Jerusalem was sacked just a few decades after the advent of Jesus' historical presence and hundreds of years later control passed to the Muslims, More hundreds of years later the Crusades came along and Jerusalem was retaken in 1099 and a man from France was chosen to be the Christian king. By 1291 with the fall of Acre, the region was again under Muslim control. During those two hundred years many things were put into motion that move yet.
I contend that whether or not Jesus was a divinity and whether or not he died on the cross, the story of history as we know it would have equal plausibility under both scenarios. Jesus was a Jew and in his own lifetime it was a Jewish thing. Israel was organized into twelve tribes, so it was also a tribal thing. Jesus was of royal blood and that makes it an elite dynastic thing. The place was under foreign occupation and that makes it a political thing. All the Peoples of the Books acknowledge that he lived and the words attributed to him have helped to guide and heal billions of people over two millennium. Regardless of whether or not they consider him a prophet, a messiah or a god.
Those religions, their variants and their antitheses which stem from the deserts of the Middle East or the mountains of Northern India are relatively new, in the grand scheme of time. In my opinion, long before the Torah, the Talmud, the Old and New Testaments or the Koran were written much was known about the nature of indigenous groups of peoples from Europe, Africa, Asia and the New World. All those places suffered or enjoyed by turns special anointed humans called kings. All these kings kept meticulous genealogical records.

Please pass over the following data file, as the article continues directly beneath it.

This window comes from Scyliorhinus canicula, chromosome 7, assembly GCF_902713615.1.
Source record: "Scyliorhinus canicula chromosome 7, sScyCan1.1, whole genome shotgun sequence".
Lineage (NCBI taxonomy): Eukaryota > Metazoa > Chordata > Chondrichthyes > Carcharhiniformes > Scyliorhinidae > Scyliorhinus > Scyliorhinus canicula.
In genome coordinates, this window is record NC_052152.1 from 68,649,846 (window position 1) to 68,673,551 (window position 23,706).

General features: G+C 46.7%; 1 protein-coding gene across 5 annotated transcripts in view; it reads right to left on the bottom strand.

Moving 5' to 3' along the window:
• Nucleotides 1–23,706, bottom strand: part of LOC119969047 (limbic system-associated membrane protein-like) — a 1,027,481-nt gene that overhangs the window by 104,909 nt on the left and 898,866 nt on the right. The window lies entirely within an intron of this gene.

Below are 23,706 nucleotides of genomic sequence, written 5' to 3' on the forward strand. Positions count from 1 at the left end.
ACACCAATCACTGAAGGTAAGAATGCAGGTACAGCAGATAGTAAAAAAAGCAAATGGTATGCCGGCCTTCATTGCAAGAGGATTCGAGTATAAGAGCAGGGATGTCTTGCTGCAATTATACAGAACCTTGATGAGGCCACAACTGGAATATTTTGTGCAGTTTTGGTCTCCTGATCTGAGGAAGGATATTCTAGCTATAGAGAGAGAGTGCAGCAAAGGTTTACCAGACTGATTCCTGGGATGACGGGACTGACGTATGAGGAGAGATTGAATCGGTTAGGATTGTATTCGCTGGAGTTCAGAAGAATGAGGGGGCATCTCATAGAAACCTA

A Semitic goat-herder didn't compose the Torah, a taxi driver didn't write the Koran nor did a dairy farmer compose the Guru Granth Sahib. These writings tell one how to live, why so and give an explanation of the past as well as a foretaste of the future. They are rules of conduct for common folk with explanations, warnings, punishments and rewards. They are great aids to those who would be monarchs, emperors or kings in the governing of their masses. They are necessary and valuable aids for those masses who would be governed. I do not say that smugly or put myself above anyone. I live in the realm of Queen Elizabeth and I must bring a tape-measure and a rule book along when I go fishing, for example. I am, however allowed to go fishing if I have a license and that is a nice privilege. My privilege can be revoked as well.
To me, if a man comes forward one day to claim the throne of the world, the issue would not be whether or not he was a divinity, the issue would be that yet another family had this kind of aspiration and the patience and tenacity of pine tree in order to get the job done. Divine or not, he would still be king and would be calling the shots. My own code of life would not suffer to learn that Jesus had been a mortal elite nor would I discard many of his teachings, in which I place credence as being correct. I also would not forget that many people do not subscribe to those same teachings, even among those who promote them.
If a massive final showdown between Islam and Christianity ensues as written about by Albert Pike, it would certainly appear as if all along there had been a Machiavellian blueprint of sorts leading to the resolution of a final occupant of a final throne. I guess you could say that religious texts are pre-cooked, while kings that fall are precocious. There is a difference. Apricots are soft, delicious, quickly ripening and full of nutrients but the tree is gnarly, tough and amazingly resilient to both heat and cold. Just as it is handy to have a Swiss knife when picking apricots, it is handy to have Occam's Razor when pondering complicated historical questions.
Michael Hawes was born in Texas, raised in Louisiana and lives in British Columbia.